Laugh. Laughter causes the release of endorphins by the brain, which elevates mood, boosts the immune system, and is great for lowering stress.

Exercise. Exercise is another way of releasing tension from the body as well as contributing to improving overall wellness.

Sleep. Women have become quite skillful in balancing all the different aspects of their lives, but often it is at the cost of having a sufficient amount of rest. Sleep deficiency puts great strain on the mind and body. The amount of sleep necessary may vary among people, but an American Psychological Association survey showed that, “adults who sleep fewer than eight hours a night are more likely to report symptoms of stress.” Sleeping more is an effective remedy to lower stress.

Deep Meditation. Continuous high stress can provoke illness and make the body susceptible to colds, infections, and diseases by activating genes that work to counter stress. Fortunately, research has shown that deep meditation activates gene activity and is able to alter them on a molecular level. Through meditation, genes that promote health and healing are triggered. Meditation has an anti-inflammatory effect, and it has the power to restore cortisol levels in the body. It promotes inner balance and peace, while helping the mind and body relax. Meditation is one of the most powerful opponents to offset stress.

Probiotics. An unexpected remedy and best known for supporting gastroin­testinal health, when in balance, probiotic “health friendly bacteria” can elevate mood and help better handle stress. As mentioned earlier, stress leads to internal inflammation, which over time can lead to depression. Probiotics also facilitate a reduction of inflammation in the body by sending signals to the brain that stabilize the necessary output of cortisol. They equip the body to better handle stress and correspo­ndingly improve skin and total well-being.

Treating Hormonally Induced Melasma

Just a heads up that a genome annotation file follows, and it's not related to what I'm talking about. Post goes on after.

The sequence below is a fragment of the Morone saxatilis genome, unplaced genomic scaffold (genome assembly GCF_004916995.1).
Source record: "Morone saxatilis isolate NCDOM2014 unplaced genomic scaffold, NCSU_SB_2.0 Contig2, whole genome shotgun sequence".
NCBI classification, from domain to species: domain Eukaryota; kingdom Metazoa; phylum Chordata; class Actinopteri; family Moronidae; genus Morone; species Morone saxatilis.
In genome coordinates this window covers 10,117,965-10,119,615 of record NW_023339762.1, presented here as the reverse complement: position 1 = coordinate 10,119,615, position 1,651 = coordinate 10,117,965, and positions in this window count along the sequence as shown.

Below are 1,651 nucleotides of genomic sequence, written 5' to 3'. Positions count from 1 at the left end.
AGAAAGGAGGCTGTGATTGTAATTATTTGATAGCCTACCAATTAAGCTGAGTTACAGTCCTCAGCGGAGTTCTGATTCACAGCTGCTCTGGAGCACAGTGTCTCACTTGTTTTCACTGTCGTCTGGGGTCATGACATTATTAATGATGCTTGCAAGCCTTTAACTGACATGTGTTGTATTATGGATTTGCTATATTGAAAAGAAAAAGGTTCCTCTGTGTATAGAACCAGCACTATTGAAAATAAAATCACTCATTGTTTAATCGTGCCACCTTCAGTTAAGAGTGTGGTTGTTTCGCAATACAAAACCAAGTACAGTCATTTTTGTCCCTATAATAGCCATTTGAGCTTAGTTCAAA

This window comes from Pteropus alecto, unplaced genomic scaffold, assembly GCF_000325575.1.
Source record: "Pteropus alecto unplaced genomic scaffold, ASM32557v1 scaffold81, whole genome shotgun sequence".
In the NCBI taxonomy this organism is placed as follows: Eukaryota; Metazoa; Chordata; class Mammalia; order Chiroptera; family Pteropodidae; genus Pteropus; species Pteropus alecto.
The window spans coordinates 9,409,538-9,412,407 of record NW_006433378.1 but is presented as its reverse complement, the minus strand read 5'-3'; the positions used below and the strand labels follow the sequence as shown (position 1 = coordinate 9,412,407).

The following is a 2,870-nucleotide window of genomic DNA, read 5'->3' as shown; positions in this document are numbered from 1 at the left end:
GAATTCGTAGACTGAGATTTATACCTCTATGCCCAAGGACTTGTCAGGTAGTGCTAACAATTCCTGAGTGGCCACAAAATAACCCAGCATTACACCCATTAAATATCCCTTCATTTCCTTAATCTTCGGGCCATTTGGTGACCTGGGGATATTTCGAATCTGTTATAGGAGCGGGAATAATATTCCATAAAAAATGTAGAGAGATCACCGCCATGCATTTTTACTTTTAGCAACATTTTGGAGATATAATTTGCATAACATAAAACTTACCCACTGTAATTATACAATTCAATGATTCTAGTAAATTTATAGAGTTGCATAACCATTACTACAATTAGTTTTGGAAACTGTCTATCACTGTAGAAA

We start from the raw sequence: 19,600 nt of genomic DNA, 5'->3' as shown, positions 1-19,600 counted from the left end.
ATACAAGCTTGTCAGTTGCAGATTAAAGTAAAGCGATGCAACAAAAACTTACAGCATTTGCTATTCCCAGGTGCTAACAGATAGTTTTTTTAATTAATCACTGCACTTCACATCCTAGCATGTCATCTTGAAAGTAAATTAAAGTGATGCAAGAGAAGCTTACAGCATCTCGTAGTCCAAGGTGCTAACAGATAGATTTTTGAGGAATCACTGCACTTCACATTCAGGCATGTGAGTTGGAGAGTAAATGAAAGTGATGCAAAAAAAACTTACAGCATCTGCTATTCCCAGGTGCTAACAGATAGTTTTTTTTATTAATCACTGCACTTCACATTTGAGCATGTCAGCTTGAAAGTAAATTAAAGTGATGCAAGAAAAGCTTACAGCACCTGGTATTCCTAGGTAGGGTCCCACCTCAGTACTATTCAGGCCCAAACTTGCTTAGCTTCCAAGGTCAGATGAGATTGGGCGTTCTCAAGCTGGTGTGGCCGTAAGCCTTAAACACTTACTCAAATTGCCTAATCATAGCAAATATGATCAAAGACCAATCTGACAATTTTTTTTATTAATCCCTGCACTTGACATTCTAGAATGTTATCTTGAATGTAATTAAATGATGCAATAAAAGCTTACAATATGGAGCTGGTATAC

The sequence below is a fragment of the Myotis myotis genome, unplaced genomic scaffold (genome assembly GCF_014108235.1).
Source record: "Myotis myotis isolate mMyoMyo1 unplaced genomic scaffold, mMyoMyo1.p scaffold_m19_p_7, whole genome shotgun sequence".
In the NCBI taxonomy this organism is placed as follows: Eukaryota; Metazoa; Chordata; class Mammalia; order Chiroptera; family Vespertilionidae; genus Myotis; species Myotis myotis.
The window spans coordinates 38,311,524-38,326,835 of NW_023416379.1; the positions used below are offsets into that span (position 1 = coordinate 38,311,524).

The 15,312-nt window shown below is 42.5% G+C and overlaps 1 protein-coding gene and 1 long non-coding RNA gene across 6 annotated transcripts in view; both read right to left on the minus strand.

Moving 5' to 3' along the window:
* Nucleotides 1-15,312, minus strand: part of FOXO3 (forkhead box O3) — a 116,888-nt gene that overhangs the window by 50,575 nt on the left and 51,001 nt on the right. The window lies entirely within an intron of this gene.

July 27, 2020

Our body is a very unique machine created from so many links. It goes through trials and tribulations all day, every day. We never think of it because we can’t see the inner battle but when one link breaks, we start feeling a certain discomfort that we oftentimes ignore. This results in a much greater change that is out of our comfort zone.


Stress and thyroid disease have also been identified as contributing causes. These factors impact the melanocyte stimulating hormone (MSH) which triggers melanoge­nesis. As these imbalances continue, melanin remains in a state of constant over-production, which is why it appears in the form of large, dense patches of discolor­ation, differen­tiating it from smaller, less concentrated age spots. 

Hormones and Pigmentation

Hormonal changes, estrogen and progesterone, lead to a chain reaction in the body. Insulin resistance, uneven heat distribution and high levels of proteins combined with high levels of unmetabolized sugars create a darkening of the skin that results in a stain-like condition called melasma.

The proteins in the skin that are prone to glycation are the same proteins that make a youthful plump complexion. When combined with sugars, they become dark and weak. They also result in wrinkles, loss of elasticity and lack of a healthy glow. For a relatable example, think of cooking. When you’re cooking on a frying pan, the brown residue that is created on a frying pan is similar to what takes place during glycation (protein­+sugars+heat).

Additionally, the stress levels in the body create chaos and release unwanted stress hormones that behave like cortical steroids, confusing the entire chemical exchange in the body. The process becomes not only unsightly but uncomfortable for the entire system.  

Melasma is related to a heated experience in the body and mind. It’s as simple as that. Today, we find sugars in almost everything that makes it easy to have adverse reactions. Birth control pills may also contribute to some darkening of the skin due to the same reasons that include Insulin resistance as well as hormonal domination.  Lastly, studies are showing that nutritional supplements and anti-seizure medication can also contribute to melasma.

Garlic Parmesan Zucchini Noodles

July 27, 2020

Ingredients:

4 medium zucchini (about 2 pounds)

3 tablespoons extra virgin olive oil

1 tablespoon minced garlic (3 to 4 cloves)

1/4 to 1/2 teaspoon crushed red pepper flakes, depending on how spicy you like the pasta

2 medium tomatoes, chopped, see note (about 12 ounces)

1/2 cup shredded parmesan cheese, plus more for serving

1 cup basil leaves, torn into pieces

1 teaspoon cornstarch

2 teaspoons cold water

Salt, to taste

Instructions: